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Tips on using SharePoint in a multilingual environment

Is there Persian (Farsi) language support for SharePoint?

SharePoint sometimes has separate language packs for several variants of closely related languages, like Brazilian and European Portuguese, or several varieties in the Serbo-Croatian family of languages.  In other cases, you have to live with a different variant of your language, so for instance people in the UK must use the American flavour of English with American spelling and vocabulary, and Flemish-speaking Belgians must use Dutch, with all its differences in vocabulary.

For Persian, the language spoken in Iran, there is no direct support.  However in SharePoint 2013 and 2016 and in SharePoint Online, you do have the option of selecting Dari.  Dari is a language of Afghanistan, the native language of about 20% of the population.  It is also known as Dari Persian, Afghan Persian, and simply Farsi.  Although the spoken version sounds quite different from Iranian Persian spoken in Tehran, the written language is nearly the same.  Download the SharePoint Dari Language Pack and use it instead of Persian.

For languages where SharePoint supports a slightly different version of the language that you want, PointFire gives you the option in a lot of cases to override specific text from SharePoint's language packs and use your different text instead.

Little-Known Setting to Vastly Improve Translation Quality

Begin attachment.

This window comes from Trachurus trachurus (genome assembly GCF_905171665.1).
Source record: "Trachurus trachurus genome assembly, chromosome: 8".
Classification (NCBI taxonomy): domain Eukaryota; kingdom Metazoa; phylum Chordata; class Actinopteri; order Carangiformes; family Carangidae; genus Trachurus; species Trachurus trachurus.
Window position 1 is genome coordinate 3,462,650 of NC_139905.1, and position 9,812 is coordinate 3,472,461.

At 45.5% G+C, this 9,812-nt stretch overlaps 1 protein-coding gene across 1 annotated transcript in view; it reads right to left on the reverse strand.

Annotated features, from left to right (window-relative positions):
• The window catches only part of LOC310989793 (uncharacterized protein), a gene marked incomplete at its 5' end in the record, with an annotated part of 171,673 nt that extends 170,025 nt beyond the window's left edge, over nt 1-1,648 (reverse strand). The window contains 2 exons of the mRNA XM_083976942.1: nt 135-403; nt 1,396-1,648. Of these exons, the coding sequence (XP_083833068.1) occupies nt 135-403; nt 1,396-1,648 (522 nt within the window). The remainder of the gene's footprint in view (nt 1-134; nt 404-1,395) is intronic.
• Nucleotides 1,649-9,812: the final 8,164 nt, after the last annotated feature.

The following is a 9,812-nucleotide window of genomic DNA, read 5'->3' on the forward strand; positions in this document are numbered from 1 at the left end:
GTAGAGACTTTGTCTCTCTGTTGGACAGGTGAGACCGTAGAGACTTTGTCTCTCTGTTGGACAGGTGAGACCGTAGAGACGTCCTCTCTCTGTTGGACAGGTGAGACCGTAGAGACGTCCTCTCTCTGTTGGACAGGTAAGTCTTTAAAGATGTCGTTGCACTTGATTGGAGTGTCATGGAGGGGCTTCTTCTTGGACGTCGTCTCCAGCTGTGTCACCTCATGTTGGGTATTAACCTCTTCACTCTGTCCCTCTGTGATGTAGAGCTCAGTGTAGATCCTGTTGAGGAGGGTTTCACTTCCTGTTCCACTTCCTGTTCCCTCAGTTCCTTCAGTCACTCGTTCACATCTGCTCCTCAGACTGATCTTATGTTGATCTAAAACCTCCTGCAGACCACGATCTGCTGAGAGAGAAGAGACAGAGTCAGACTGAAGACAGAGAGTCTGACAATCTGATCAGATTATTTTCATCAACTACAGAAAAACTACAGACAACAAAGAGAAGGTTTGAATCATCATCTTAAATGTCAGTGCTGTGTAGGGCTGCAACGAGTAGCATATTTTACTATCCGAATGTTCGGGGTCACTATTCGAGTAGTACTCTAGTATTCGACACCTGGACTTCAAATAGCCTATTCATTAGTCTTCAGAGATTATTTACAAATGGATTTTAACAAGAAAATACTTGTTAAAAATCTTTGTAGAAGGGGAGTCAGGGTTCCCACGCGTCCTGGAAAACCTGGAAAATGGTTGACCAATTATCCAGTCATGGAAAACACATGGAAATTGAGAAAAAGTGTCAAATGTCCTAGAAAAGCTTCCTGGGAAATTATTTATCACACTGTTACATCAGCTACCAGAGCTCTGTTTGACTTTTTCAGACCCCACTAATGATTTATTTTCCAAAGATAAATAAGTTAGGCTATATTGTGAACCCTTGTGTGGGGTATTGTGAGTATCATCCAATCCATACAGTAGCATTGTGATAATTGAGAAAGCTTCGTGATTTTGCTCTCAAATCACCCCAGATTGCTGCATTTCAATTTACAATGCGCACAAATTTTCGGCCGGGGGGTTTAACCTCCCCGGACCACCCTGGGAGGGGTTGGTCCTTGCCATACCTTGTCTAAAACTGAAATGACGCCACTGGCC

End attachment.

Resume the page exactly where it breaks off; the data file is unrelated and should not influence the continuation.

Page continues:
SharePoint has a machine translation service that can be used to translate certain documents and phrases.  Out of the box, it can be used by Variations to translate pages, and by the Managed Metadata Service to translate terms in the term stores.  Beyond that, it is available through the API, and PointFire products make use of it.

For the past several months, Microsoft has been introducing a far superior machine translation engine.  So far it is available in English, French, Arabic, Chinese simplified (Mandarin),  German, Italian, Japanese, Korean, Portuguese, Russian, and Spanish.

It is not automatically used unless you specifically configure the machine translation service for it.  Simply open a session in the SharePoint Management Shell and issue this commandlet:

Set-SPTranslationServiceApplication "Machine Translation Service" -MachineTranslationCategory generalnn

That's it!  In this case the service was named "Machine Translation Service". For examples of the old vs the new engine, see http://translate.ai 

SharePoint Online uses the old engine, and there is nothing you can do about it. I don't think you can configure the machine translation service for your tenant.  Maybe you can request it nicely or vote it up.
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